Healthcare for migrants and refugees urgent: warns WHO

who calls

who calls

The World Health Organization (WHO) has called for providing urgent healthcare coverage for migrants and refugees in its first ever report on their health that was published this Wednesday. In the report WHO has warned that poorer health conditions faced by migrants and refugees as compared to their host communities makes it difficult for them to achieve their SDGs (Sustainable Development Goals).

“Whether by choice or by force, to be on the move is to be human and is part of human life. Whatever a person’s motivation, circumstance, origin or migratory status, we must unequivocally reiterate that health is a human right for all, and that universal health coverage must be inclusive of refugees and migrants,” said Tedros Adhanom Ghebreyesus, the WHO Director General, in the forward to the report.

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Challenging times for global migrants and refugees

According to United Nations’ official data, there are about 1 billion migrants in the world, which means one in every 8 people is a migrant. Currently the plethora of crises around the world have resulted in a massive surge in this number – climate change, disease, famine and war are the driving factors. The Ukraine war has led to massive displacement of more than 100 million people, the first such instance in history.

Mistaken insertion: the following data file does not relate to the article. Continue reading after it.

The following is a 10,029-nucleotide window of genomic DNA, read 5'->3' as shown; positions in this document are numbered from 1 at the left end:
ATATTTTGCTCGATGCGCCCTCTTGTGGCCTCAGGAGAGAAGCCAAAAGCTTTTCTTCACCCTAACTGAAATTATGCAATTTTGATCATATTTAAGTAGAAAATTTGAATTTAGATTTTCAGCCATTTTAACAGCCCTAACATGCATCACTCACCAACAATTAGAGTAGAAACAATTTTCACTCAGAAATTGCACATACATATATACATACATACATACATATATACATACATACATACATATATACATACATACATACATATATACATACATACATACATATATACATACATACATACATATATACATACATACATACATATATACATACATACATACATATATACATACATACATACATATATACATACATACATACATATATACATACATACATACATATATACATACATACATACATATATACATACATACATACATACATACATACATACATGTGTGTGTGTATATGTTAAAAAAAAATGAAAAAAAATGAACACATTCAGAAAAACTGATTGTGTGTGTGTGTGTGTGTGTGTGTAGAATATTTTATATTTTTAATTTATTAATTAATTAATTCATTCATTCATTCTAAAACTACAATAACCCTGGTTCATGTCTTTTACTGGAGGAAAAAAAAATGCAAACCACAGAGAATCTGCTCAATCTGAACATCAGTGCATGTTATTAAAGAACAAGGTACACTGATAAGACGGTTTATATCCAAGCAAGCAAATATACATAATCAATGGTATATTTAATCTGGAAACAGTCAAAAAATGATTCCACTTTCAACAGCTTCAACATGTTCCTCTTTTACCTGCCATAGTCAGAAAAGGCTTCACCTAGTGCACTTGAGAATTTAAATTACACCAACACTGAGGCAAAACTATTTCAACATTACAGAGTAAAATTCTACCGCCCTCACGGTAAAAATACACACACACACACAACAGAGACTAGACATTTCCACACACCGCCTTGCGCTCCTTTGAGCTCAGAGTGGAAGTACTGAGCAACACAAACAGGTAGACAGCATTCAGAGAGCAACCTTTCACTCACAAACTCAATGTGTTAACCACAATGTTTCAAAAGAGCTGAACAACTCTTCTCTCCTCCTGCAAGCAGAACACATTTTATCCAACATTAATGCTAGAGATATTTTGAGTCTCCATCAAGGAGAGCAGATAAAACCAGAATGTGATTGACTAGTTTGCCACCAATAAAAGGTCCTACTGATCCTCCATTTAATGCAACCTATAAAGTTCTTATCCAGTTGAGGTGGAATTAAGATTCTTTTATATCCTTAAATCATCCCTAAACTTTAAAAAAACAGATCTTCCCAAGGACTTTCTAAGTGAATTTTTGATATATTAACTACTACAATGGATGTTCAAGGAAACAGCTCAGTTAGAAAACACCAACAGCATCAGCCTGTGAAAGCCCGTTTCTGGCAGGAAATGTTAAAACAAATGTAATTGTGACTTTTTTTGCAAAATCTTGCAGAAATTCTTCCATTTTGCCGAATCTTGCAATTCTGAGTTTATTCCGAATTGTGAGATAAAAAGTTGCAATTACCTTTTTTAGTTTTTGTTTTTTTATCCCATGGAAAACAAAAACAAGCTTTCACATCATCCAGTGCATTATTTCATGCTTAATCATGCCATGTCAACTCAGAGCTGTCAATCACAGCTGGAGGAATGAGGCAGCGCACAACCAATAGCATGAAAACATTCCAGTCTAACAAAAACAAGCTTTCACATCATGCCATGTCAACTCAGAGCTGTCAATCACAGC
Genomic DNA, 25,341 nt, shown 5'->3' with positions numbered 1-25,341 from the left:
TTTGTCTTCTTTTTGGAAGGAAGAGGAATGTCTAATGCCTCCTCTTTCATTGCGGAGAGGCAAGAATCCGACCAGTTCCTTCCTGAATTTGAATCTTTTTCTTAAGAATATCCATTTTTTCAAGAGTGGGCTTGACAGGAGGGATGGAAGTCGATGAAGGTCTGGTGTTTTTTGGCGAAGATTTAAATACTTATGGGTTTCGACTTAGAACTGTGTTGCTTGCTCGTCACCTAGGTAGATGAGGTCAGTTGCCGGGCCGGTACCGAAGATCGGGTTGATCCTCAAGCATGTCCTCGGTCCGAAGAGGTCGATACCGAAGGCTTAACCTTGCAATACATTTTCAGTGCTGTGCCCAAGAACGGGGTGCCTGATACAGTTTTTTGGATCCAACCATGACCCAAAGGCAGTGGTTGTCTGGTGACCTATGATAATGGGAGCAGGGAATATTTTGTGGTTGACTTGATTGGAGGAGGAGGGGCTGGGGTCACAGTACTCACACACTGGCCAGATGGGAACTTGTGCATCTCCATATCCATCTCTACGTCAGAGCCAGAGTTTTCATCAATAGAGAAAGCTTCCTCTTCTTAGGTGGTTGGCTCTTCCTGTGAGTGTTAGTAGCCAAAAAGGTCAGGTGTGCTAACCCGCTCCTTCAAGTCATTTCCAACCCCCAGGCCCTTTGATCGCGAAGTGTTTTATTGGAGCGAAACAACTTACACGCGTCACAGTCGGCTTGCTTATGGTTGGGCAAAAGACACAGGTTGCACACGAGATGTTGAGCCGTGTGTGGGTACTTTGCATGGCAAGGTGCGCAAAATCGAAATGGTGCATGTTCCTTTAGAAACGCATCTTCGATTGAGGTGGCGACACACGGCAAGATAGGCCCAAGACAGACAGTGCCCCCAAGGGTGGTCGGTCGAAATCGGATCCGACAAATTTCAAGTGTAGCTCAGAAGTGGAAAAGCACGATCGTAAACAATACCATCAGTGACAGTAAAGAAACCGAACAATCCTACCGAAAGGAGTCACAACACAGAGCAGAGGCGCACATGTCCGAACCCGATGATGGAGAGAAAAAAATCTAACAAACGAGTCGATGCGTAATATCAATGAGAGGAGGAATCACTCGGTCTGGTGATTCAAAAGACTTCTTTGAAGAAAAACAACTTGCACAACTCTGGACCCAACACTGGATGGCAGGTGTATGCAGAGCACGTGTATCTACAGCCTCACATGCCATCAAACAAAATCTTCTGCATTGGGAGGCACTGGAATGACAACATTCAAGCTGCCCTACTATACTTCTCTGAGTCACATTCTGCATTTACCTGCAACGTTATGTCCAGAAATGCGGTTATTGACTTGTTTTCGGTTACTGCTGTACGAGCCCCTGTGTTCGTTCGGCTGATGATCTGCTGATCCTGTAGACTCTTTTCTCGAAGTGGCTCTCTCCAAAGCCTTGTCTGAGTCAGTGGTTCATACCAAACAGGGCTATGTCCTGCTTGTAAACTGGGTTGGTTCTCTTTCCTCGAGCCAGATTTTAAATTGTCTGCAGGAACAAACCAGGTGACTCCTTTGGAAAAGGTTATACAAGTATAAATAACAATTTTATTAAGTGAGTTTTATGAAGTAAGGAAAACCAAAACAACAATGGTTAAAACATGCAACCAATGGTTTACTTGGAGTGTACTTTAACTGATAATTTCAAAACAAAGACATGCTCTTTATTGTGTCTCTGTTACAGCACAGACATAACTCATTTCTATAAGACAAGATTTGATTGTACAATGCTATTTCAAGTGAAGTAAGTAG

Coronavirus pandemic has further impacted health and livelihoods of refugees and migrants across the world.

Poor health due to dirty and dangerous jobs

The poor health outcomes of migrants and refugees are an impact of education, housing and income. Furthermore, a big part of world’s 169 million population of migrants is employed in dirty, dangerous and very labor intensive jobs, further wrecking havoc on their health.

Though policies are present to address these issues, lack of their meaningful and effective implementation causes disparities in the healthcare of migrants and refugees. “Health does not begin or end at a country’s border. Migratory status should therefore not be a discriminatory factor but a policy driver on which to build and strengthen healthcare and social and financial protection. We must reorient existing health systems into integrated and inclusive health services for refugees and migrants, in line with the principles of primary healthcare and universal health coverage,” said Dr Santino Severoni, Director of WHO’s Health and Migration Programme. 

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